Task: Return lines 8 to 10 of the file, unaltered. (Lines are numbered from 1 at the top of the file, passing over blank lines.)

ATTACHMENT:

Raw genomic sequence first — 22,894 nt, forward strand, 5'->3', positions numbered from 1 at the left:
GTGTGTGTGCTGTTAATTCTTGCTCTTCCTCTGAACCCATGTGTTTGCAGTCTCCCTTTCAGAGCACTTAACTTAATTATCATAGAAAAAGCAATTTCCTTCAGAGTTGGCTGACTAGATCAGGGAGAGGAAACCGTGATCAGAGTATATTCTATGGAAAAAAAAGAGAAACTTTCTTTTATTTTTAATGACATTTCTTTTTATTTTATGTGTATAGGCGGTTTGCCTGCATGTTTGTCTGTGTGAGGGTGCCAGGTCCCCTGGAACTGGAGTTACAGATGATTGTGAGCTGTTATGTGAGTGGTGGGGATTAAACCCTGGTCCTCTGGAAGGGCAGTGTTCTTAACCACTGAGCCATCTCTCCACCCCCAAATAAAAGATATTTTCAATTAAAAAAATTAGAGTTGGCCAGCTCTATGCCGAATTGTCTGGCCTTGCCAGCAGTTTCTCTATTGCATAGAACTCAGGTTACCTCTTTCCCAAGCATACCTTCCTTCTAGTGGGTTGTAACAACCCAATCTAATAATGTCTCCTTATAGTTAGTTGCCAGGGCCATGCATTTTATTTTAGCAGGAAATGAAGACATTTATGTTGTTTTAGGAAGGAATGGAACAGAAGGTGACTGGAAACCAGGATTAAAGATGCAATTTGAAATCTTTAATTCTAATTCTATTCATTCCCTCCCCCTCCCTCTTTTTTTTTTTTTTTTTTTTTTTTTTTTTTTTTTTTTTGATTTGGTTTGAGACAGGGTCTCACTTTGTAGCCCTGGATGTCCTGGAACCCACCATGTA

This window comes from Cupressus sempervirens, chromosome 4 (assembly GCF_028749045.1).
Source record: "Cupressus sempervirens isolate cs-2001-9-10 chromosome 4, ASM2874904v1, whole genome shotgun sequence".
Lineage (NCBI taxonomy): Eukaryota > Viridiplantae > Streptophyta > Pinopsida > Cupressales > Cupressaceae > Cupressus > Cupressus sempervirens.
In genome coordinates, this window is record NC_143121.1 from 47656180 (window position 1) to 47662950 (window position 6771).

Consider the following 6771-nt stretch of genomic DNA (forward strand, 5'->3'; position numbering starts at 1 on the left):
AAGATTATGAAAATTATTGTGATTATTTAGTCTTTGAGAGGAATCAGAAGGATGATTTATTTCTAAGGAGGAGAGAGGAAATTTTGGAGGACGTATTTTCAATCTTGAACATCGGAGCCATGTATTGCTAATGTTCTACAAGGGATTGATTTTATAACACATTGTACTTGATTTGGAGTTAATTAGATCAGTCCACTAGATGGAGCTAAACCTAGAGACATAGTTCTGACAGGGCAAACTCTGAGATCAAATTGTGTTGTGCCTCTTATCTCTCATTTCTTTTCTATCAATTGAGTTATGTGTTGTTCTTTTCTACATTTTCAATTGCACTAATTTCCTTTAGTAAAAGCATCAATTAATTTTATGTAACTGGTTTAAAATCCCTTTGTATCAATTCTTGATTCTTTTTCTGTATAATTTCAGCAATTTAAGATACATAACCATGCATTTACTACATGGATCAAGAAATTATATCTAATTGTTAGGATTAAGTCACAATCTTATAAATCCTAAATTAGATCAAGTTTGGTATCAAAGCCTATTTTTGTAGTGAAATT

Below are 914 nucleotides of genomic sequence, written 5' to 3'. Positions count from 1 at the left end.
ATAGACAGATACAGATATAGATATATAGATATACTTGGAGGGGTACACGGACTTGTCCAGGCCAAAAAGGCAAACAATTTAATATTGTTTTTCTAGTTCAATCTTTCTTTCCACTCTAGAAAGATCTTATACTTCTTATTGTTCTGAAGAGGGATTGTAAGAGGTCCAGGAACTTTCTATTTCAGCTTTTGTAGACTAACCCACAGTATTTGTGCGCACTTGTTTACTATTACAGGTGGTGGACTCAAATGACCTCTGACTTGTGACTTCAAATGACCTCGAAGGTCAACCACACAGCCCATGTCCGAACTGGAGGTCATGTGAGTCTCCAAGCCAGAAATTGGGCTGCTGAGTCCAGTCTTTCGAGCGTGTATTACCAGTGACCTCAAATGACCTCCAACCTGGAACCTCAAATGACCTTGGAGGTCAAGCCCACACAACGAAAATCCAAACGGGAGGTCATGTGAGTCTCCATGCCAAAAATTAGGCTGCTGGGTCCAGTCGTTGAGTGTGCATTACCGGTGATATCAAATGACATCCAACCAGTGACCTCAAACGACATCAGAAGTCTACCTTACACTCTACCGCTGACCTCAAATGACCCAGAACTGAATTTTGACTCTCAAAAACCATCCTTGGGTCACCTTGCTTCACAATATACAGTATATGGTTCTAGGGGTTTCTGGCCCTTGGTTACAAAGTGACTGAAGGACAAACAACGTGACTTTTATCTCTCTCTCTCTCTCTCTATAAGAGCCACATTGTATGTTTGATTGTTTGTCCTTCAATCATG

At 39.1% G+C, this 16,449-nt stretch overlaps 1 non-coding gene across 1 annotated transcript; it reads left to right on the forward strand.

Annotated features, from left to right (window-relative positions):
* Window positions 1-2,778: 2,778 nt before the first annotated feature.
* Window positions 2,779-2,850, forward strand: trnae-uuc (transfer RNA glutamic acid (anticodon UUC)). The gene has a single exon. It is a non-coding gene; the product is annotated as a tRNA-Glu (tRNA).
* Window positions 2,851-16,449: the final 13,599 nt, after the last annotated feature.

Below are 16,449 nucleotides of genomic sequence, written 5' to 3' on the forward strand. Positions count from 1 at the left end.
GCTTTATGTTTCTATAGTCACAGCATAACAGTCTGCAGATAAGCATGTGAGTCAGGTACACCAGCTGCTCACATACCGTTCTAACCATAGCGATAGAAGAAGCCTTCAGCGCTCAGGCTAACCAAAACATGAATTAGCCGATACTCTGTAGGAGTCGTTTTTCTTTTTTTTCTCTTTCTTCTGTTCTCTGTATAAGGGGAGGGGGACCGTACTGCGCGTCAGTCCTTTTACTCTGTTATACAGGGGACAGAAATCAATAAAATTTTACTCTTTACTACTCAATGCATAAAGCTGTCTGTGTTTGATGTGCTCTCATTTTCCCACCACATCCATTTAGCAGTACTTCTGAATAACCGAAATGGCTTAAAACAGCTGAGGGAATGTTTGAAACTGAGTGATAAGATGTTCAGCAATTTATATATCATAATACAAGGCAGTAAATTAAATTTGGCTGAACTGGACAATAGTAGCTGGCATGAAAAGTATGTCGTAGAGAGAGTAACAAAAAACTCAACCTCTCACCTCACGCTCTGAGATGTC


AAGATTATGAAAATTATTGTGATTATTTAGTCTTTGAGAGGAATCAGAAGGATGATTTATTTCTAAGGAGGAGAGAGGAAATTTTGGAGGACGTATTTTCAATCTTGAACATCGGAGCCATGTATTGCTAATGTTCTACAAGGGATTGATTTTATAACACATTGTACTTGATTTGGAGTTAATTAGATCAGTCCACTAGATGGAGCTAAACCTAGAGACATAGTTCTGACAGGGCAAACTCTGAGATCAAATTGTGTTGTGCCTCTTATCTCTCATTTCTTTTCTATCAATTGAGTTATGTGTTGTTCTTTTCTACATTTTCAATTGCACTAATTTCCTTTAGTAAAAGCATCAATTAATTTTATGTAACTGGTTTAAAATCCCTTTGTATCAATTCTTGATTCTTTTTCTGTATAATTTCAGCAATTTAAGATACATAACCATGCATTTACTACATGGATCAAGAAATTATATCTAATTGTTAGGATTAAGTCACAATCTTATAAATCCTAAATTAGATCAAGTTTGGTATCAAAGCCTATTTTTGTAGTGAAATT

Below are 914 nucleotides of genomic sequence, written 5' to 3'. Positions count from 1 at the left end.
ATAGACAGATACAGATATAGATATATAGATATACTTGGAGGGGTACACGGACTTGTCCAGGCCAAAAAGGCAAACAATTTAATATTGTTTTTCTAGTTCAATCTTTCTTTCCACTCTAGAAAGATCTTATACTTCTTATTGTTCTGAAGAGGGATTGTAAGAGGTCCAGGAACTTTCTATTTCAGCTTTTGTAGACTAACCCACAGTATTTGTGCGCACTTGTTTACTATTACAGGTGGTGGACTCAAATGACCTCTGACTTGTGACTTCAAATGACCTCGAAGGTCAACCACACAGCCCATGTCCGAACTGGAGGTCATGTGAGTCTCCAAGCCAGAAATTGGGCTGCTGAGTCCAGTCTTTCGAGCGTGTATTACCAGTGACCTCAAATGACCTCCAACCTGGAACCTCAAATGACCTTGGAGGTCAAGCCCACACAACGAAAATCCAAACGGGAGGTCATGTGAGTCTCCATGCCAAAAATTAGGCTGCTGGGTCCAGTCGTTGAGTGTGCATTACCGGTGATATCAAATGACATCCAACCAGTGACCTCAAACGACATCAGAAGTCTACCTTACACTCTACCGCTGACCTCAAATGACCCAGAACTGAATTTTGACTCTCAAAAACCATCCTTGGGTCACCTTGCTTCACAATATACAGTATATGGTTCTAGGGGTTTCTGGCCCTTGGTTACAAAGTGACTGAAGGACAAACAACGTGACTTTTATCTCTCTCTCTCTCTCTCTATAAGAGCCACATTGTATGTTTGATTGTTTGTCCTTCAATCATG